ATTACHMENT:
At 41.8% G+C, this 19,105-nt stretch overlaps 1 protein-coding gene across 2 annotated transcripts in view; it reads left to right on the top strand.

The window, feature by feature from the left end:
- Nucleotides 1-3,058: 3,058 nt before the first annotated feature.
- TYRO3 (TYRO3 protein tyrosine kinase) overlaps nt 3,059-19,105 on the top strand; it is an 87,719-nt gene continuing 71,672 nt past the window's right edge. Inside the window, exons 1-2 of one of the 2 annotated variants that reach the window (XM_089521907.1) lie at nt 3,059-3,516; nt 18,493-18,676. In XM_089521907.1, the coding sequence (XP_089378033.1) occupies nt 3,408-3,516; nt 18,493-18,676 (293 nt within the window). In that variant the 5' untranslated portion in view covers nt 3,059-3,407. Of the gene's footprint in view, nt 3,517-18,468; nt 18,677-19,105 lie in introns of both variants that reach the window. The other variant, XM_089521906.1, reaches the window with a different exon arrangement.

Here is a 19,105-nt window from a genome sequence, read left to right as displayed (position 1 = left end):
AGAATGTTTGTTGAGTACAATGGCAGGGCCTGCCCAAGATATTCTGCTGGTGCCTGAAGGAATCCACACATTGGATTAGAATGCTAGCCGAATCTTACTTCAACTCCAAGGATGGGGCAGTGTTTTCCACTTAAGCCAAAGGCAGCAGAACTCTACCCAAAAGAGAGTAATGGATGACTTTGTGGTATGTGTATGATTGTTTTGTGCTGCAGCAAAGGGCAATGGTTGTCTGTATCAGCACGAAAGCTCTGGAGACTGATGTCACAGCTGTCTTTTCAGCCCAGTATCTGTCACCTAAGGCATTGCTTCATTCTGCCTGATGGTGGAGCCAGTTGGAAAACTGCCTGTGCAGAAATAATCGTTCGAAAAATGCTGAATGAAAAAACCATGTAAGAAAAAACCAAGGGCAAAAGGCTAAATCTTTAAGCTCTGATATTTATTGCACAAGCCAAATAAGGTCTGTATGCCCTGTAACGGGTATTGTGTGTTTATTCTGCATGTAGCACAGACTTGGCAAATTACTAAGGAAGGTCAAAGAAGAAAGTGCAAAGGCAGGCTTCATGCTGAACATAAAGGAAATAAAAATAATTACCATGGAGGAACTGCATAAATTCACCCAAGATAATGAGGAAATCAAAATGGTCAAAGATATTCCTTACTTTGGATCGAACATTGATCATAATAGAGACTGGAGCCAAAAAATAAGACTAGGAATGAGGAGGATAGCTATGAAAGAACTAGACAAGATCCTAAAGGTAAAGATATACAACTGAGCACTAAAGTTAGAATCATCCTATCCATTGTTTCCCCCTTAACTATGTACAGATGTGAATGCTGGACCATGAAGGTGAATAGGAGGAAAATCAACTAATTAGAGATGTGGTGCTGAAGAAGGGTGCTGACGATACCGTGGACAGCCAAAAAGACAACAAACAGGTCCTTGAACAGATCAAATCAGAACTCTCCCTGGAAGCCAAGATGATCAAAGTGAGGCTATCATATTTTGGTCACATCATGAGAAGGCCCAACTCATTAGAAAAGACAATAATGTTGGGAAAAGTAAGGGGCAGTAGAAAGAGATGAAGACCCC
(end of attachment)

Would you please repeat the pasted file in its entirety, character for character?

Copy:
At 41.8% G+C, this 19,105-nt stretch overlaps 1 protein-coding gene across 2 annotated transcripts in view; it reads left to right on the top strand.

The window, feature by feature from the left end:
- Nucleotides 1-3,058: 3,058 nt before the first annotated feature.
- TYRO3 (TYRO3 protein tyrosine kinase) overlaps nt 3,059-19,105 on the top strand; it is an 87,719-nt gene continuing 71,672 nt past the window's right edge. Inside the window, exons 1-2 of one of the 2 annotated variants that reach the window (XM_089521907.1) lie at nt 3,059-3,516; nt 18,493-18,676. In XM_089521907.1, the coding sequence (XP_089378033.1) occupies nt 3,408-3,516; nt 18,493-18,676 (293 nt within the window). In that variant the 5' untranslated portion in view covers nt 3,059-3,407. Of the gene's footprint in view, nt 3,517-18,468; nt 18,677-19,105 lie in introns of both variants that reach the window. The other variant, XM_089521906.1, reaches the window with a different exon arrangement.

Here is a 19,105-nt window from a genome sequence, read left to right as displayed (position 1 = left end):
AGAATGTTTGTTGAGTACAATGGCAGGGCCTGCCCAAGATATTCTGCTGGTGCCTGAAGGAATCCACACATTGGATTAGAATGCTAGCCGAATCTTACTTCAACTCCAAGGATGGGGCAGTGTTTTCCACTTAAGCCAAAGGCAGCAGAACTCTACCCAAAAGAGAGTAATGGATGACTTTGTGGTATGTGTATGATTGTTTTGTGCTGCAGCAAAGGGCAATGGTTGTCTGTATCAGCACGAAAGCTCTGGAGACTGATGTCACAGCTGTCTTTTCAGCCCAGTATCTGTCACCTAAGGCATTGCTTCATTCTGCCTGATGGTGGAGCCAGTTGGAAAACTGCCTGTGCAGAAATAATCGTTCGAAAAATGCTGAATGAAAAAACCATGTAAGAAAAAACCAAGGGCAAAAGGCTAAATCTTTAAGCTCTGATATTTATTGCACAAGCCAAATAAGGTCTGTATGCCCTGTAACGGGTATTGTGTGTTTATTCTGCATGTAGCACAGACTTGGCAAATTACTAAGGAAGGTCAAAGAAGAAAGTGCAAAGGCAGGCTTCATGCTGAACATAAAGGAAATAAAAATAATTACCATGGAGGAACTGCATAAATTCACCCAAGATAATGAGGAAATCAAAATGGTCAAAGATATTCCTTACTTTGGATCGAACATTGATCATAATAGAGACTGGAGCCAAAAAATAAGACTAGGAATGAGGAGGATAGCTATGAAAGAACTAGACAAGATCCTAAAGGTAAAGATATACAACTGAGCACTAAAGTTAGAATCATCCTATCCATTGTTTCCCCCTTAACTATGTACAGATGTGAATGCTGGACCATGAAGGTGAATAGGAGGAAAATCAACTAATTAGAGATGTGGTGCTGAAGAAGGGTGCTGACGATACCGTGGACAGCCAAAAAGACAACAAACAGGTCCTTGAACAGATCAAATCAGAACTCTCCCTGGAAGCCAAGATGATCAAAGTGAGGCTATCATATTTTGGTCACATCATGAGAAGGCCCAACTCATTAGAAAAGACAATAATGTTGGGAAAAGTAAGGGGCAGTAGAAAGAGATGAAGACCCC